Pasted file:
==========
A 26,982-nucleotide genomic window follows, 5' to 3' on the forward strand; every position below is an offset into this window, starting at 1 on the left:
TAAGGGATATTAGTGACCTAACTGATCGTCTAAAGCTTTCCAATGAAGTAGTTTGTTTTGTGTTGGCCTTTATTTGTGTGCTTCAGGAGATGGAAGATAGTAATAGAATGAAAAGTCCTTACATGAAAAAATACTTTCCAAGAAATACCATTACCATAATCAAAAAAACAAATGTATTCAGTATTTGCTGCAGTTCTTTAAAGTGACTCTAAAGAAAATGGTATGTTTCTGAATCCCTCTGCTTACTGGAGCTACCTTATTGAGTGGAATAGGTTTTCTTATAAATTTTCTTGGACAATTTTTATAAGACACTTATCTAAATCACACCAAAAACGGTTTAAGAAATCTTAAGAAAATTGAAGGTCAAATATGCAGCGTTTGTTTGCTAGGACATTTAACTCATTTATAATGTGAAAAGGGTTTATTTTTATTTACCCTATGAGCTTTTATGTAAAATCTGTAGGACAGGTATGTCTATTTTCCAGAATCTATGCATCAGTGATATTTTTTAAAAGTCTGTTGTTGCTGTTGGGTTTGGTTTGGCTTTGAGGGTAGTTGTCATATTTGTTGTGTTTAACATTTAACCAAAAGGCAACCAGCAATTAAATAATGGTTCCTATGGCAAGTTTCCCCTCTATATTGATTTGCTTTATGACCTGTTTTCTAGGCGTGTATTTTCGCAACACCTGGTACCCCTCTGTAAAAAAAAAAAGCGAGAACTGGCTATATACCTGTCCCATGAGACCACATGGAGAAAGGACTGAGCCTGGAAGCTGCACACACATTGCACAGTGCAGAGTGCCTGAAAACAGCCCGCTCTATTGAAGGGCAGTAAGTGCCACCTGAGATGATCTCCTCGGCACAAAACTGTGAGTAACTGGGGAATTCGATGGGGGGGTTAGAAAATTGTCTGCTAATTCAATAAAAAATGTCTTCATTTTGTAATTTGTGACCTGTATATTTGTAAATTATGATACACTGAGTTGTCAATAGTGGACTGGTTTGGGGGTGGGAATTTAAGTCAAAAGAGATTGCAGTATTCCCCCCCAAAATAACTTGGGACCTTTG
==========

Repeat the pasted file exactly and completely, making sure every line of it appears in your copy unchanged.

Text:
A 26,982-nucleotide genomic window follows, 5' to 3' on the forward strand; every position below is an offset into this window, starting at 1 on the left:
TAAGGGATATTAGTGACCTAACTGATCGTCTAAAGCTTTCCAATGAAGTAGTTTGTTTTGTGTTGGCCTTTATTTGTGTGCTTCAGGAGATGGAAGATAGTAATAGAATGAAAAGTCCTTACATGAAAAAATACTTTCCAAGAAATACCATTACCATAATCAAAAAAACAAATGTATTCAGTATTTGCTGCAGTTCTTTAAAGTGACTCTAAAGAAAATGGTATGTTTCTGAATCCCTCTGCTTACTGGAGCTACCTTATTGAGTGGAATAGGTTTTCTTATAAATTTTCTTGGACAATTTTTATAAGACACTTATCTAAATCACACCAAAAACGGTTTAAGAAATCTTAAGAAAATTGAAGGTCAAATATGCAGCGTTTGTTTGCTAGGACATTTAACTCATTTATAATGTGAAAAGGGTTTATTTTTATTTACCCTATGAGCTTTTATGTAAAATCTGTAGGACAGGTATGTCTATTTTCCAGAATCTATGCATCAGTGATATTTTTTAAAAGTCTGTTGTTGCTGTTGGGTTTGGTTTGGCTTTGAGGGTAGTTGTCATATTTGTTGTGTTTAACATTTAACCAAAAGGCAACCAGCAATTAAATAATGGTTCCTATGGCAAGTTTCCCCTCTATATTGATTTGCTTTATGACCTGTTTTCTAGGCGTGTATTTTCGCAACACCTGGTACCCCTCTGTAAAAAAAAAAAGCGAGAACTGGCTATATACCTGTCCCATGAGACCACATGGAGAAAGGACTGAGCCTGGAAGCTGCACACACATTGCACAGTGCAGAGTGCCTGAAAACAGCCCGCTCTATTGAAGGGCAGTAAGTGCCACCTGAGATGATCTCCTCGGCACAAAACTGTGAGTAACTGGGGAATTCGATGGGGGGGTTAGAAAATTGTCTGCTAATTCAATAAAAAATGTCTTCATTTTGTAATTTGTGACCTGTATATTTGTAAATTATGATACACTGAGTTGTCAATAGTGGACTGGTTTGGGGGTGGGAATTTAAGTCAAAAGAGATTGCAGTATTCCCCCCCAAAATAACTTGGGACCTTTG